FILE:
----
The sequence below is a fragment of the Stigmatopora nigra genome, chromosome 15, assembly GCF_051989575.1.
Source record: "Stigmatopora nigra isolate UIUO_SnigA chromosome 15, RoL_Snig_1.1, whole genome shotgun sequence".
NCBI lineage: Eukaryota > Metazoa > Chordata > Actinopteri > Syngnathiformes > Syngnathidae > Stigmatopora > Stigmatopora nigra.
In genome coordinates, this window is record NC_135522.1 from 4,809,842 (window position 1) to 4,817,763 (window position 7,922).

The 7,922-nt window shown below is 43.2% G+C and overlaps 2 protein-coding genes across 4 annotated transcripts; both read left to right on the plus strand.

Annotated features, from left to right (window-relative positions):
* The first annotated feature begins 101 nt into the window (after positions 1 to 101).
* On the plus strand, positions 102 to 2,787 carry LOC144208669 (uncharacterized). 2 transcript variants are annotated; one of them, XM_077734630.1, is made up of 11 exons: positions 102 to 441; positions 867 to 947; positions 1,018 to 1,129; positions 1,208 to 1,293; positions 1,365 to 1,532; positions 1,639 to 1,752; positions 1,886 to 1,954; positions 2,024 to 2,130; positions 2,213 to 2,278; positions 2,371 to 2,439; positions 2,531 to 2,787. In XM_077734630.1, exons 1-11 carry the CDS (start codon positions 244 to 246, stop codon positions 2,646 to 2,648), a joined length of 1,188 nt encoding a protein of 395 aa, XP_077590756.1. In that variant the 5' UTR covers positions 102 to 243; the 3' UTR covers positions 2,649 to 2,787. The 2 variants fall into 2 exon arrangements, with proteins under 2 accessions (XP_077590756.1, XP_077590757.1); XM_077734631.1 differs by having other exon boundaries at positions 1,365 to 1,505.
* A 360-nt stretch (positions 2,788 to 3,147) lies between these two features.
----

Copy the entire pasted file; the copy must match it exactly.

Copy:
The sequence below is a fragment of the Stigmatopora nigra genome, chromosome 15, assembly GCF_051989575.1.
Source record: "Stigmatopora nigra isolate UIUO_SnigA chromosome 15, RoL_Snig_1.1, whole genome shotgun sequence".
NCBI lineage: Eukaryota > Metazoa > Chordata > Actinopteri > Syngnathiformes > Syngnathidae > Stigmatopora > Stigmatopora nigra.
In genome coordinates, this window is record NC_135522.1 from 4,809,842 (window position 1) to 4,817,763 (window position 7,922).

The 7,922-nt window shown below is 43.2% G+C and overlaps 2 protein-coding genes across 4 annotated transcripts; both read left to right on the plus strand.

Annotated features, from left to right (window-relative positions):
* The first annotated feature begins 101 nt into the window (after positions 1 to 101).
* On the plus strand, positions 102 to 2,787 carry LOC144208669 (uncharacterized). 2 transcript variants are annotated; one of them, XM_077734630.1, is made up of 11 exons: positions 102 to 441; positions 867 to 947; positions 1,018 to 1,129; positions 1,208 to 1,293; positions 1,365 to 1,532; positions 1,639 to 1,752; positions 1,886 to 1,954; positions 2,024 to 2,130; positions 2,213 to 2,278; positions 2,371 to 2,439; positions 2,531 to 2,787. In XM_077734630.1, exons 1-11 carry the CDS (start codon positions 244 to 246, stop codon positions 2,646 to 2,648), a joined length of 1,188 nt encoding a protein of 395 aa, XP_077590756.1. In that variant the 5' UTR covers positions 102 to 243; the 3' UTR covers positions 2,649 to 2,787. The 2 variants fall into 2 exon arrangements, with proteins under 2 accessions (XP_077590756.1, XP_077590757.1); XM_077734631.1 differs by having other exon boundaries at positions 1,365 to 1,505.
* A 360-nt stretch (positions 2,788 to 3,147) lies between these two features.